Famous female mummy died after being stabbed in the back with an ax

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The famous female mummy Takabuti died about 2,600 years ago after being stabbed in the back with an ax, not a knife, as previously claimed, according to a new study.

Professor Rosalie David of the University of Manchester and Professor Eileen Murphy Queen’s University Belfast explored the mysterious death of Takabuti.

She is believed to have been a high woman who lived in the city of Thebes in ancient Egypt, where present-day Luxor is 2,600 years ago.

Her cause of death has been an enduring mystery for decades, since she was brought to Ireland in 1834 and first unwrapped the following year.

The new study used a range of techniques, including DNA analysis, X-rays, CT scans, and hair and mummification wrapping analyzes to learn more.

The team says a military ax was likely used from behind as she ran away from her attacker, who may have been an Assyrian soldier or one of her own.

Famous female mummy Takabuti died about 2,600 years ago after being stabbed in the back with an ax, not a knife as previously claimed, according to a new study.

Famous female mummy Takabuti died about 2,600 years ago after being stabbed in the back with an ax, not a knife as previously claimed, according to a new study.

The team says a military ax was likely used from behind as she ran away from her attacker, who may have been an Assyrian soldier or one of her own.

The team says a military ax was likely used from behind as she ran away from her attacker, who may have been an Assyrian soldier or one of her own.

The team says a military ax was likely used from behind as she ran away from her attacker, who may have been an Assyrian soldier or one of her own.

TAKABUTI: A 2,600 YEAR OLD MUMMY HELD IN IRELAND

Takabuti is believed to have been a high woman who lived in the city of Thebes in ancient Egypt, where present-day Luxor is today

She lived at the end of Egypt’s 25th Dynasty about 2,600 years ago.

Takabuti would have been the mistress of an important house in his late twenties or early thirties.

Her cause of death has been an enduring mystery for decades.

The mystery began when she was brought to Ireland in 1834 and first unwrapped the following year.

Recent studies suggest she was killed by an ax stabbed in her back.

The research has been published in a new book called ‘The Life and times of Takabuti in Ancient Egypt: researching the Belfast mummy’.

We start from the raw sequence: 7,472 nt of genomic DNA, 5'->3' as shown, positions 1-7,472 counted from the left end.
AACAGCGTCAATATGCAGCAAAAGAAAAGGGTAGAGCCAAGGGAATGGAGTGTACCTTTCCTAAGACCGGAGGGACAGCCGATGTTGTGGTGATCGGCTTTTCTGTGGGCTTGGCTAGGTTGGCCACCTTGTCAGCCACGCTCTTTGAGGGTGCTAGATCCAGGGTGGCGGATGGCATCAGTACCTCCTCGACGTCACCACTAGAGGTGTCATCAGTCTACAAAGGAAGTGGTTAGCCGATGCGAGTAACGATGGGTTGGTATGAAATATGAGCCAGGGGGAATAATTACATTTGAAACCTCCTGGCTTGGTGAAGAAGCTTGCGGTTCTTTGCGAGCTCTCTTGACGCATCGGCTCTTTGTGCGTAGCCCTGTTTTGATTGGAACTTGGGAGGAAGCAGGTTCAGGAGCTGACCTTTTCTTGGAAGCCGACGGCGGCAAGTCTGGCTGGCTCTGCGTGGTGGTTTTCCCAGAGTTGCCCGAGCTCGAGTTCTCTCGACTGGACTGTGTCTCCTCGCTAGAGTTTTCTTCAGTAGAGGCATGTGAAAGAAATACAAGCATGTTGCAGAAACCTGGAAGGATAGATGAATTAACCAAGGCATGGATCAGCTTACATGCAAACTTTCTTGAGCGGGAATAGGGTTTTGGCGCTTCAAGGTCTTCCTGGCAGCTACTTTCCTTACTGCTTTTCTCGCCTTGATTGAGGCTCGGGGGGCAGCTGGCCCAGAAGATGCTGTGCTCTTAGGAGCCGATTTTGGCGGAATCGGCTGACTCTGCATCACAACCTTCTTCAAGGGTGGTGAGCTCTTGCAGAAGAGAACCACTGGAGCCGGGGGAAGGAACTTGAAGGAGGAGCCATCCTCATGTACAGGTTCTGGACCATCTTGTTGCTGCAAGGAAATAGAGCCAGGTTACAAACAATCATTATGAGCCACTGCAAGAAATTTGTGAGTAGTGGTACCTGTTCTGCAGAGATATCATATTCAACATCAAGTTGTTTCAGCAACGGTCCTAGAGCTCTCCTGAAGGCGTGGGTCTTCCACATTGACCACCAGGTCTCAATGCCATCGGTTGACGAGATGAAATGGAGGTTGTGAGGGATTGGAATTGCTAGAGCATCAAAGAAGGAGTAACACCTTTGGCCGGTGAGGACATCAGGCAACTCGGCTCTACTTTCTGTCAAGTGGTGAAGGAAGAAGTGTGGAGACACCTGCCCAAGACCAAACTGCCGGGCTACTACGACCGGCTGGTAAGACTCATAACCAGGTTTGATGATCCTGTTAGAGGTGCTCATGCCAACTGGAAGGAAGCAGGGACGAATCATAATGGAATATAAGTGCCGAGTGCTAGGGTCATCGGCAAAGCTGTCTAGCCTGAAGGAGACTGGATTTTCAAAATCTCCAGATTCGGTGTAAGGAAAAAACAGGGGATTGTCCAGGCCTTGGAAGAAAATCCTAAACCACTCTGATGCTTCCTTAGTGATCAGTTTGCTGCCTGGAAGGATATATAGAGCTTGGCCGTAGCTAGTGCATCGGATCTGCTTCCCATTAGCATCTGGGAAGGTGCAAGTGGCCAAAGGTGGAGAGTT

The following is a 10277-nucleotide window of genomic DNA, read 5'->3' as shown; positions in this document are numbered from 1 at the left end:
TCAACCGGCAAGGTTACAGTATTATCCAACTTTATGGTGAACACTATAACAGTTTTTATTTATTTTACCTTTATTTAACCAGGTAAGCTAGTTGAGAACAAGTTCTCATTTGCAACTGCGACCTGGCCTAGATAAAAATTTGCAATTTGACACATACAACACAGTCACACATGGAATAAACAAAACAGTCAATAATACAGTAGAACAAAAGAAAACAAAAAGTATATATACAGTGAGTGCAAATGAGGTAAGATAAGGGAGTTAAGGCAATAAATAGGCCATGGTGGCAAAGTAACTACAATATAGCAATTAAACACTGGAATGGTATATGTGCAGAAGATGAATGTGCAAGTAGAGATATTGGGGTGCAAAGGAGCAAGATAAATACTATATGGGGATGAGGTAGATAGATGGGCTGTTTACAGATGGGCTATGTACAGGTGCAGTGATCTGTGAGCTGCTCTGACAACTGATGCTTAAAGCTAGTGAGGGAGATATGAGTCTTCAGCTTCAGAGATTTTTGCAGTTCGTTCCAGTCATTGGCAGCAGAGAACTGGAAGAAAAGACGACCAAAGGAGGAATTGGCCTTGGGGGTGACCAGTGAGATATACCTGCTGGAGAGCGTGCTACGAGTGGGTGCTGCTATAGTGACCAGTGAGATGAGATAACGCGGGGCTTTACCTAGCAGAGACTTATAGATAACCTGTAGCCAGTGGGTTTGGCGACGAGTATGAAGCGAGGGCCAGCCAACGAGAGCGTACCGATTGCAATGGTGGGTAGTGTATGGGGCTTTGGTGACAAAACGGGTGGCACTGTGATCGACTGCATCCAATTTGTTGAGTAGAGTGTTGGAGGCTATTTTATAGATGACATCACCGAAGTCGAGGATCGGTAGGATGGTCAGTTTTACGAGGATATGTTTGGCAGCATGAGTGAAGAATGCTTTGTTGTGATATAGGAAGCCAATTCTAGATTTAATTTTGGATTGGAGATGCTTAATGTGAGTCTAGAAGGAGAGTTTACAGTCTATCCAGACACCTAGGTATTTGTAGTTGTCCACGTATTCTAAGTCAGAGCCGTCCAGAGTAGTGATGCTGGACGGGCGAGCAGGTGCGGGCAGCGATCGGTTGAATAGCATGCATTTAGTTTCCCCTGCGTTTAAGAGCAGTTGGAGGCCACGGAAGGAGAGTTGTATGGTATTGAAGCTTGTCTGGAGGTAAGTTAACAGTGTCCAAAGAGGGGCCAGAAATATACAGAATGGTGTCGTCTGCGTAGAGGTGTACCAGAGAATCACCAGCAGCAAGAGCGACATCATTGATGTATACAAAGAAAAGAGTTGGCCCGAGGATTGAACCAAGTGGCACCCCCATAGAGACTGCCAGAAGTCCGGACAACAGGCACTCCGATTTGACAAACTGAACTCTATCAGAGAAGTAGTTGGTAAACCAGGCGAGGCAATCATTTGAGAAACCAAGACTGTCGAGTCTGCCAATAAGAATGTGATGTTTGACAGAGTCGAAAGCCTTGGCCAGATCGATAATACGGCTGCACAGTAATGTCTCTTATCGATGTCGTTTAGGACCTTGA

Previous scans of the mummy showed that she was stabbed in the upper back at the level of her left shoulder and that the stabbing was the cause of her death.

The new research suggests that the ax used to kill Takabuti was an ax commonly used by both Egyptian and Assyrian soldiers, suggesting that both may be responsible.

“She may have fallen victim to one of her own people,” said the book’s authors, adding that the death was most likely immediate.

When they study the position and depth of the wound, they think the killer was holding the ax with his or her arms bent to give them maximum strength and thrust.

It would have been pushed hard into the ribs, resulting in terrible, fatal injuries.

The weapon, which has a blade with a semicircular sharp edge at least seven centimeters long, matches the injuries she sustained.

A range of techniques, including analyzing her DNA, taking X-ray and CT scans of the body, and examining the packaging materials used in mummification, allowed the team to get a much more detailed picture.

They also used a method called proteomics to study the proteins in small fragments of material, in addition to radiocarbon dating.

This allowed the teams from the University of Manchester and Queen’s University Belfast to unravel the mystery of Takabuti’s life and times.

CT scan analysis of Takabuti’s body revealed that she had died as a young woman in her late twenties or early thirties.

Using proteomics, the team was able to study her health throughout her life and revealed no evidence of persistent illness at the time of death.

Takabuti’s title, written on her casket, indicates that she was a married woman who oversaw a sizable household – probably in Thebes – where Luxor is now.

Professor Rosalie David of the University of Manchester and Professor Eileen Murphy Queen's University Belfast explored the mysterious death of Takabuti

Professor Rosalie David of the University of Manchester and Professor Eileen Murphy Queen's University Belfast explored the mysterious death of Takabuti

Professor Rosalie David of the University of Manchester and Professor Eileen Murphy Queen’s University Belfast explored the mysterious death of Takabuti

Takabuti is believed to have been a high woman who lived in the city of Thebes in ancient Egypt, where present-day Luxor is 2,600 years ago.  Scans of her body reveal what researchers previously thought was her heart (photo)